Acknowledgement Top


The authors thank Dr. Claude Neptune, MD, for assistance with measuring the gabapentin concentration.


  Appendix Top




 
  References Top

1.Davies M, Brophy S, Williams R, Taylor A. The prevalence, severity, and impact of painful diabetic peripheral neuropathy in type 2 diabetes. Diabetes Care 2006;29:1518-22.  Back to cited text no. 1
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2.Jensen TS, Backonja MM, Hernández Jiménez S, Tesfaye S, Valensi P, Ziegler D. New perspectives on the management of diabetic peripheral neuropathic pain. Diab Vasc Dis Res 2006;3:108-19.  Back to cited text no. 2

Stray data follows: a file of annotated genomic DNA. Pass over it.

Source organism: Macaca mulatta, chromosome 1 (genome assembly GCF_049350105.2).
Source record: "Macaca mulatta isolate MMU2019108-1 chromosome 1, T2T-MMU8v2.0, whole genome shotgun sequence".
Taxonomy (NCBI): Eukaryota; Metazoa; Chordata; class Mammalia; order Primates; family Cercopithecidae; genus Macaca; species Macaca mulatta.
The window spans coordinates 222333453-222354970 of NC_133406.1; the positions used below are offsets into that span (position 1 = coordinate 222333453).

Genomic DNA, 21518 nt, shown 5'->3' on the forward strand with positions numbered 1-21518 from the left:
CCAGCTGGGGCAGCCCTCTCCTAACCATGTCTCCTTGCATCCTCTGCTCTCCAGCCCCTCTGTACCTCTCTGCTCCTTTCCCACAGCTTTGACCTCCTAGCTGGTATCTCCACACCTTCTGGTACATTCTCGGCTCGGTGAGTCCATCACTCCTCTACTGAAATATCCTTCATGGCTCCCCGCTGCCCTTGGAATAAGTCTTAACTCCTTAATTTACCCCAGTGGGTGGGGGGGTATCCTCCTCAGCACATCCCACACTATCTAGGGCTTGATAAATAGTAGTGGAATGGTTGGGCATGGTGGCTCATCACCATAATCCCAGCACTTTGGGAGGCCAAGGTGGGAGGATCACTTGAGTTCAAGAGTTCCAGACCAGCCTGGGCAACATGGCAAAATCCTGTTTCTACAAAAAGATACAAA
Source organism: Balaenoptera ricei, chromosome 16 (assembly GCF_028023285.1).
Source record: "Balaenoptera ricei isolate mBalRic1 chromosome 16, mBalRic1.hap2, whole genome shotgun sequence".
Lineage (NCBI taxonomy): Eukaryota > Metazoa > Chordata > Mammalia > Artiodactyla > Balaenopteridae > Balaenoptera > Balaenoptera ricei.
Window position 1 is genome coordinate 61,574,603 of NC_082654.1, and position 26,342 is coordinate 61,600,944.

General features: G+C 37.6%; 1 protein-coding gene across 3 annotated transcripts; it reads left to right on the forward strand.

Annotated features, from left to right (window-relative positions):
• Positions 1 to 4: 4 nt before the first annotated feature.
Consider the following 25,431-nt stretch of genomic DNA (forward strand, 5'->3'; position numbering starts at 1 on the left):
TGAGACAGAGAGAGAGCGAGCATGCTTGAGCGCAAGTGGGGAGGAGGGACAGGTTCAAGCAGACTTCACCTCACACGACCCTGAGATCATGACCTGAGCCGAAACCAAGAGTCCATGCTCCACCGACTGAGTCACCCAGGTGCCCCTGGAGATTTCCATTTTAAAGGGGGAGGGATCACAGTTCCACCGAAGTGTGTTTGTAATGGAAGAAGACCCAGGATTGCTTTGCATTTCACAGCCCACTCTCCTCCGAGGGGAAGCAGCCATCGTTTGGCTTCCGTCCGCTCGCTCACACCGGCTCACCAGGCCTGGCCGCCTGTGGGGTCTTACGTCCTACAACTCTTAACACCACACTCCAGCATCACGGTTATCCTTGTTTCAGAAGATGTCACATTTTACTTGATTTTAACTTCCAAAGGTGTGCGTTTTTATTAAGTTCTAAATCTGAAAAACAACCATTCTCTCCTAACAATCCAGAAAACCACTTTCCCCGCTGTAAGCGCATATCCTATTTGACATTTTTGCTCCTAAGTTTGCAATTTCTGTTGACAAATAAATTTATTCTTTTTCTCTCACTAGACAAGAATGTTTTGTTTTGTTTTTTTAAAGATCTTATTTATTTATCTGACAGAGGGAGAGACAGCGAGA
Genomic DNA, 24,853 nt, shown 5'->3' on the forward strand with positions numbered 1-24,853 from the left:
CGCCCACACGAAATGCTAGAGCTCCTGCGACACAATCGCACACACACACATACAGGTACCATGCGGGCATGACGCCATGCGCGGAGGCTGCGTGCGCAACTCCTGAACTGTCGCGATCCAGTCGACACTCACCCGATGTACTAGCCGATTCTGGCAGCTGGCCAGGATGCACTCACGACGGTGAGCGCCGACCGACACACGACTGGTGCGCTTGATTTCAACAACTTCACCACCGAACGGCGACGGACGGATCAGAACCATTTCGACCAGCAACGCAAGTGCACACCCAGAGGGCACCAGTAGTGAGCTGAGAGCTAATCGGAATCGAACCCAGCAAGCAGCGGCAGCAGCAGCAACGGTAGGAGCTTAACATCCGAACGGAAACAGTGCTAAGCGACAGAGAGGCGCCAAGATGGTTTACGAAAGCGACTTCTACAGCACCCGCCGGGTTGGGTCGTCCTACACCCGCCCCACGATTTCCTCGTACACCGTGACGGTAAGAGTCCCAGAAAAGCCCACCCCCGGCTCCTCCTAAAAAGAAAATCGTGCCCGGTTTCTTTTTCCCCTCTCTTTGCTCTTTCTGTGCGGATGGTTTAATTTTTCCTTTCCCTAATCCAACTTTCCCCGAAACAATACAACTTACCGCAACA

3.Blum RA, Comstock TJ, Sica DA, Schultz RW, Keller E, Reetze P, et al. Pharmacokinetics of gabapentin in subjects with various degrees of renal function. Clin Pharmacol Ther 1994;56:154-9.  Back to cited text no. 3
[PUBMED]    
4.Asconape J, Diedrich A, DellaBadia J. Myoclonus associated with the use of gabapentin. Epilepsia 2000;41:479-81.  Back to cited text no. 4
    
5.Penumalee S, Kissner PZ, Migdal SD. Gabapentin-induced hypoglycemia in a long-term peritoneal dialysis patient. Am J Kidney Dis 2003;42:E3-5.  Back to cited text no. 5
[PUBMED]  [FULLTEXT]  
6.Sechi G, Murgia B, Sau G, Peddone L, Tirotto A, Barrocu M, et al. Asterixis and toxic encephalopathy induced by gabapentin. Prog Neuropsychopharmacol Biol Psychiatry 2004;28:195-9.  Back to cited text no. 6